After several months of hardware tinkering and programming, my hobby LED light project has come to a close. Jessica and I successfully displayed the lights on our backpack during the Electric Forest music festival last weekend.
I’ve posted several times about this project already, so this post will be a final summary focusing primarily on topics I haven’t yet discussed.
I arranged the 64x32 LED matrix panels side-by-side to form a square. I needed a way to hold the panels beside each other, so I designed a laser cut acrylic support panel (which I call “the belly”). The belly goes behind the lights and holds them in position. I also designed a second acrylic panel to sit in front of the lights and protect them (which I called “the lid”). While it would make sense to make the lid out of clear acrylic, I did some research online and chose to instead use a semi-transparent white acrylic that will gently defuse (blur) the light.
The LED lights need to be connected with the raspberry pi with a power cord, a 16-wire ribbon cable (for sending data to the LEDs), and a 4-wire ribbon cable (for communicating to the accelerometer). I ended up splitting the 16 wire ribbon cable into 16 individual wires to improve flexibility, then cut each of those wires to about 20 inches and fed them through a braided cable sleeve. Splitting the ribbon cable was tricky to do; if I were to do it again, I’d use one of the rainbow color ribbon cables which are supposedly easier to work with. Rather than plugging the wires from the Pi directly into the LED panels/accelerometer, I decided to make plugs on the perimeter of the lights for easy plugging and unplugging (which turned out to be a huge benefit).
All code for this project is original aside from the physics toolkit and the framework for communicating with the lights, which use publicly available open-source python libraries.
The software running the lights operate in “stages”, which each have their own behaviors. The light patterns are generated in real-time for all stages. Some of the stages use the accelerometer, while others show randomly generated patterns. I originally wanted the lights to sync up with music using a microphone, but there were some significant hardware and software limitations that prevented me from implementing it in time.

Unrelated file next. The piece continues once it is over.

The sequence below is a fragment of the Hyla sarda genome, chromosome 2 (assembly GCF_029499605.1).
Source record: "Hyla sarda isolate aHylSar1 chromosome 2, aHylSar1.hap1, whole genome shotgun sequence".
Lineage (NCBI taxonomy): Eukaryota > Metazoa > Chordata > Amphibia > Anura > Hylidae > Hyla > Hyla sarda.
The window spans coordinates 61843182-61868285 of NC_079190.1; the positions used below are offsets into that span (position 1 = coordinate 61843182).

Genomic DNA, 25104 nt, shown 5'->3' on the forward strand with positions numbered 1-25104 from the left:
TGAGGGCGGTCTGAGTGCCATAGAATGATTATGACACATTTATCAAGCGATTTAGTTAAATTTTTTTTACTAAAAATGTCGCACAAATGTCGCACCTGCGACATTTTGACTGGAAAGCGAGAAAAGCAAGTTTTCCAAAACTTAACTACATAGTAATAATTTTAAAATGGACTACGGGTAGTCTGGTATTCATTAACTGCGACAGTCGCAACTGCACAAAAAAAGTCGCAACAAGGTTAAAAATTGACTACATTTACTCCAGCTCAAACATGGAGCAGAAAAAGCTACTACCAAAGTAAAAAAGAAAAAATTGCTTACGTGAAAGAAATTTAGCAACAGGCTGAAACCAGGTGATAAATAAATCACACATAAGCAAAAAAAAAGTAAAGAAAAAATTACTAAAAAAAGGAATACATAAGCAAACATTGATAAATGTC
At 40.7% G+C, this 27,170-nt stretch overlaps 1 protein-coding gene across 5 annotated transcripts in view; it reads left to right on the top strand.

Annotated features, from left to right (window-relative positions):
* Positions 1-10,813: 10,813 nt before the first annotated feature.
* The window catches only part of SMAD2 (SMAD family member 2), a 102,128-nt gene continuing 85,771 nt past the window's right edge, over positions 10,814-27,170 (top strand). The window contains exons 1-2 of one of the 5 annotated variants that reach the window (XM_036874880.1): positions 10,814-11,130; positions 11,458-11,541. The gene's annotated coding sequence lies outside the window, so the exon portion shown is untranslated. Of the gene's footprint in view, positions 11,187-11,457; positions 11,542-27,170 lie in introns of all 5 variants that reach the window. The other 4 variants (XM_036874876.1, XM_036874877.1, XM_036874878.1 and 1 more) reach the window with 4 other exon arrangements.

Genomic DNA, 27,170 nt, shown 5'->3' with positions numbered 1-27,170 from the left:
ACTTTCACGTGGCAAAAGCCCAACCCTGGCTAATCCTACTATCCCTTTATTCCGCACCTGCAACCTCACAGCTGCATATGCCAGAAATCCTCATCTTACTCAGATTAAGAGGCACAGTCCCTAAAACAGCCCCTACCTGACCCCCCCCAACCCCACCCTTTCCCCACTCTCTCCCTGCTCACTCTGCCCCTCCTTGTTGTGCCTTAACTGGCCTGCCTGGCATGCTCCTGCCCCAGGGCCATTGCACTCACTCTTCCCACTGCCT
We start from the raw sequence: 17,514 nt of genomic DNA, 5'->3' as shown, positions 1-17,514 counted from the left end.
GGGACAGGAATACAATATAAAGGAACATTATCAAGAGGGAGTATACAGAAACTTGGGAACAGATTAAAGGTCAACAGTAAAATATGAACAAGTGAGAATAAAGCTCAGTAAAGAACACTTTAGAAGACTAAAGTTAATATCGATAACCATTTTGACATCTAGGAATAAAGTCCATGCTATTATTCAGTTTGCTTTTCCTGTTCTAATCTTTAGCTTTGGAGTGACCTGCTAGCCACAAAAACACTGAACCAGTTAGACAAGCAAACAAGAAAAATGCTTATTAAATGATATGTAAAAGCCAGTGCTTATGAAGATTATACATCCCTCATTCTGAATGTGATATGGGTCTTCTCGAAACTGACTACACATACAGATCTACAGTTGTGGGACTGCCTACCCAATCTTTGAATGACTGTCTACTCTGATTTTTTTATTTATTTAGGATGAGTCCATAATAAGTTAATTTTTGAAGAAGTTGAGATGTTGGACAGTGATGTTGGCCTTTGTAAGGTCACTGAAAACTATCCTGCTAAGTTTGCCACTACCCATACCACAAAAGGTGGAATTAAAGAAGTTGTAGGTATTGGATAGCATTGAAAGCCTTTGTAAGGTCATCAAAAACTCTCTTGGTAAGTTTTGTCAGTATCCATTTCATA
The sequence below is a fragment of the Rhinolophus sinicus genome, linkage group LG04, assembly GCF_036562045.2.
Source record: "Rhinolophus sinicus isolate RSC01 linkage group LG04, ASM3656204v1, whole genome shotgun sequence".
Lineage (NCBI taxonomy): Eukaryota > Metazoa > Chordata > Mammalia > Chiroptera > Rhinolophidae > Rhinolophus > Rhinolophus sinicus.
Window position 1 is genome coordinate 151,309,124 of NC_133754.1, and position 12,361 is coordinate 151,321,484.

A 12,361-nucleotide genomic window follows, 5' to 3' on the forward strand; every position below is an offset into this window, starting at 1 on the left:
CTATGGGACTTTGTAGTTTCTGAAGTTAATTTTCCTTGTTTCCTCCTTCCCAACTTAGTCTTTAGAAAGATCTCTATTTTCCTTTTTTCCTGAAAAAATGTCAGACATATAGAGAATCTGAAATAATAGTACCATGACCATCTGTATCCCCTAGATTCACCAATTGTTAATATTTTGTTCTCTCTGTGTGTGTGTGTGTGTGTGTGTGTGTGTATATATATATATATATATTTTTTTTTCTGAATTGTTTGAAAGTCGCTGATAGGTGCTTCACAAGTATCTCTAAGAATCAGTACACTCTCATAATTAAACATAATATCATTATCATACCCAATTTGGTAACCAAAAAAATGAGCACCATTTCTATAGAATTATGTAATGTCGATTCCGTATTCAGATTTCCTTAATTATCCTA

One of the more interesting parts of the software are the cellular automation stages. These are the stages that look like waves, tie dye, and fire. These patterns are achieved by programming a set of rules that are followed by each individual light based on the status of its neighboring lights. For example, think of a crowd of people doing “the wave” at a sporting event; the crowd could theoretically do the wave with their eyes closed if each person who pops up tells their neighbor to the pop up. Cellular Automation is similar to that, but often follows much more complex rulesets.
That’s the full rundown. I was successful at getting the device through airport security on our way to Electric Forest (although the TSA agent initially thought I was being wise when I told him it was a “Raspberry Pi”). I also it through the venue security without issue; it probably wasn’t even in the top 20 strangest things that they encountered that hour. Once inside the venue, I was able to store it in a locker.
We used the lights for two out of the four nights at the festival. We didn’t wear it every night because we had to avoid crowded areas when wearing the lights (due to the bumping and jostling), which was a big limitation. Many other attendees enjoyed the lights and gave compliments. A few dozen attendees started tapping on the lights assuming it was a touch screen (maybe next year). It was fun for us to contribute to the the many other bright and colorful totems and outfits in the forest.